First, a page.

Finally, the key to any safe and successful cutting board and wipe rag program lies in management control. A properly written standard sanitation operating procedure (SSOP), along with proper training and oversight, is needed to ensure that the desired levels of cleanliness and sanitation are achieved and maintained throughout a retail food establishment. There is no single right or wrong way to put together a program that works; the bottom line is results. However, according to William R. Griffin, an expert in cleaning, most successful programs have a number of key elements that include the following:[5]

• Upper management must provide ongoing support and encouragement. Cleaning and maintenance must be recognized as an important function. Without this support, no cleaning program will be effective.

• Someone must be responsible and held accountable for each duty or task.

• Workers must know what is expected of them.

• Written procedures must be established and followed (SSOP).

• It must be recognized that cleaning does not stand alone, it must be supported by adequate physical plant systems such as design, layout and construction including lighting (at least 20-ft. candles), ventilation, plumbing (adequate and readily accessible janitorial facilities), safe electrical service (GFIC protected) and resilient washable surface finishes. In addition, cleaning and maintenance must be considered when designing, building and remodeling facilities.

• Ongoing training must be provided at all levels, including worker, supervisor and manager.

• The cleaning program must be flexible enough to meet changing needs (incorporated into the Hazard Analysis and Critical Control Point [HACCP] program).

• The work must be continually inspected, supervised and monitored for quality. Continuous quality improvement, employee involvement and the development of positive attitudes must be a basic premise of operation.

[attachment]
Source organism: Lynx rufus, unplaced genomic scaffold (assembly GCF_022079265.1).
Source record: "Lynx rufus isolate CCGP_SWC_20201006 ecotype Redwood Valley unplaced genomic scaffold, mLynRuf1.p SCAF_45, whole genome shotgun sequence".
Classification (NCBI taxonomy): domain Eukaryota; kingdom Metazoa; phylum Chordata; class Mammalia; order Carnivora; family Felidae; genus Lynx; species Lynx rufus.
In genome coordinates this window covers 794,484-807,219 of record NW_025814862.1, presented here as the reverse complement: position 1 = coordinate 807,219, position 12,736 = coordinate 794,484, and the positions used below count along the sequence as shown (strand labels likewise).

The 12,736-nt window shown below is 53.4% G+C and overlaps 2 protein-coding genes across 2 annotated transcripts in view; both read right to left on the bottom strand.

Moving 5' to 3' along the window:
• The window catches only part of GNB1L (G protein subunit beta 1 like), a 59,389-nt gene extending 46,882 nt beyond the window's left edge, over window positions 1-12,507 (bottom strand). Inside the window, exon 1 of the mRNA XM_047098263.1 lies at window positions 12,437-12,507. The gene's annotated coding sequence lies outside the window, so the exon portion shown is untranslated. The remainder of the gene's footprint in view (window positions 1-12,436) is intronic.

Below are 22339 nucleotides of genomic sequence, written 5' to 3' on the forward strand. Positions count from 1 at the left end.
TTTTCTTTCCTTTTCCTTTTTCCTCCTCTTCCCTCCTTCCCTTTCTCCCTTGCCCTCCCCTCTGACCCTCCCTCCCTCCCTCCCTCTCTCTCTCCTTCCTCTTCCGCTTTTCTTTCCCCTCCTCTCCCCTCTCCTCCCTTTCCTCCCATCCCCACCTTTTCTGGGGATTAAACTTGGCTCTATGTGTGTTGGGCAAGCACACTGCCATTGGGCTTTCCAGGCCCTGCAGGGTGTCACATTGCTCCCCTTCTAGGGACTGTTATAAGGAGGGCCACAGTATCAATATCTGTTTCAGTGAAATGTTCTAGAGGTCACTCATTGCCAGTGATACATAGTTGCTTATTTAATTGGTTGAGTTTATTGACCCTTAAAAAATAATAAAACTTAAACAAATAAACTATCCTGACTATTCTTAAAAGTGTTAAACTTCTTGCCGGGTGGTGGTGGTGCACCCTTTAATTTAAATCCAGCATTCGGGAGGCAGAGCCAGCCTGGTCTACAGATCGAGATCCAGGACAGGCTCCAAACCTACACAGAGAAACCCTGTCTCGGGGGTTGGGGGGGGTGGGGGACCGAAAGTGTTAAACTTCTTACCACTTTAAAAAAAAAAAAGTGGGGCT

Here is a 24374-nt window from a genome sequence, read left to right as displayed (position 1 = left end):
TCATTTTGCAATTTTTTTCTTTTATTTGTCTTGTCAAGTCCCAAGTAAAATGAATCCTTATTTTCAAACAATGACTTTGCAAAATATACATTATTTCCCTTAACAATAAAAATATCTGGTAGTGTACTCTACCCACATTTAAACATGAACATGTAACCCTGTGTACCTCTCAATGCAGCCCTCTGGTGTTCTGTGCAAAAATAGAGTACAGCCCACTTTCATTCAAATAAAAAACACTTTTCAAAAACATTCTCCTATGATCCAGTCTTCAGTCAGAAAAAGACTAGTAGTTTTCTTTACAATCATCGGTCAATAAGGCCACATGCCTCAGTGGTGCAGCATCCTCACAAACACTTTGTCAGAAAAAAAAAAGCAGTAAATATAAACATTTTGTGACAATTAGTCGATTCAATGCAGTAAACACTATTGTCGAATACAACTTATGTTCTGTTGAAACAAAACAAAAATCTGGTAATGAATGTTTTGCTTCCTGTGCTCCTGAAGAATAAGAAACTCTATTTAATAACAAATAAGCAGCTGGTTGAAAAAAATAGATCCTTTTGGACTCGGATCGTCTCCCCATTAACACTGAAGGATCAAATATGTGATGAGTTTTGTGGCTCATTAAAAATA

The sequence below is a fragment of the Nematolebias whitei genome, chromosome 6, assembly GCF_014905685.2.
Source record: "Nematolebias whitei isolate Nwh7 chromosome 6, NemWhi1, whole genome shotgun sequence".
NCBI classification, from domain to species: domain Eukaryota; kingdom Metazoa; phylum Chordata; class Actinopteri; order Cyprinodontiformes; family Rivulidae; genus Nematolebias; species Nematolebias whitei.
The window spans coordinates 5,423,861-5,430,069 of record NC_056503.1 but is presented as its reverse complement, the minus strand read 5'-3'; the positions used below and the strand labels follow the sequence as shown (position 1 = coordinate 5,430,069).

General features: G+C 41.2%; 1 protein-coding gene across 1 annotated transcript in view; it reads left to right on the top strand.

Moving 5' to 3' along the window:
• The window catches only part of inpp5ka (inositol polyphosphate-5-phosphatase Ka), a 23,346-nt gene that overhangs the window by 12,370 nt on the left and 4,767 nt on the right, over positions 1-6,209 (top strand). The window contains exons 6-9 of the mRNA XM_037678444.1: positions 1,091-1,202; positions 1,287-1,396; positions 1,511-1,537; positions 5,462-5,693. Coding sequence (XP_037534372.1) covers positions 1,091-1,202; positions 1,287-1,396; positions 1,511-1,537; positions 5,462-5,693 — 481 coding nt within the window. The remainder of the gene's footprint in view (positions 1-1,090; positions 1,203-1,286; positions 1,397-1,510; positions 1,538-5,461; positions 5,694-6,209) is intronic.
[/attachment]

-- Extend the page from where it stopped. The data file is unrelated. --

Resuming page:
• Periodic duties should be scheduled on a yearly basis and their completion verified and documented.

• Adequate staffing, supervision, budget, supplies and equipment must be provided.

An organized management control program is the key for success when it comes to the prevention of cross contamination in food production and service areas. The alternative is recurring problems, both legally and operationally, frustration with inspection and enforcement activities, and putting staff and customers at risk. Maintaining a safe and satisfactory sanitation program for cutting boards and wipe rags is not difficult.

Also, work with the local sanitarians. They have seen it all and can provide new and innovative ideas tailored to any retail food establishment’s operation.

Forensic sanitarian Robert W. Powitz, Ph.D., MPH, RS, CFSP, is principal consultant and technical director of Old Saybrook, CT-based R.W. Powitz & Associates, a professional corporation of forensic sanitarians who specialize in environmental and public health litigation support services to law firms, insurance companies, governmental agencies and industry. For more than 12 years, he was the Director of Environmental Health and Safety for Wayne State University in Detroit, MI, where he continues to hold the academic rank of adjunct professor in the College of Engineering. Among his honors, Powitz was the recipient of the NSF/NEHA Walter F. Snyder Award for achievement in attaining environmental quality, and the AAS Davis Calvin Wagner Award for excellence as a sanitarian and advancing public health practice. He is the first to hold the title of Diplomate Laureate in the American Academy of Sanitarians, and also is a Diplomate in with the American Board of Forensic Engineering and Technology.

Dr. Powitz can be reached via e-mail at sanitarian@juno.com or through his website at www.sanitarian.com.


References
1. Williamson, D.M., Gravani, R.B., and Lawless, H.T. 1992. Correlating food safety knowledge with home food-preparation practices. Food Technol. 46(5):94-100.
2. USDA FSIS. Focus on: Cutting Board Safety. 1997.
3. Ak, N.O., D.O. Cliver and C.W. Kaspar. 1994a. Cutting boards of plastic and wood contaminated experimentally with bacteria.J. Food Protect. 57:16-22.
4. Ak, N.O., D.O. Cliver and C.W. Kaspar. 1994b. Decontamination of plastic and wood cutting boards for kitchen use. J. Food Protect. 57:23-30.
5. Griffin, W.R. 2004. Clean to the extreme! Maintaining kitchen areas in health care facilities. www.Hospitalconnect.com.

Categories: Sanitation: Food Prep/Handling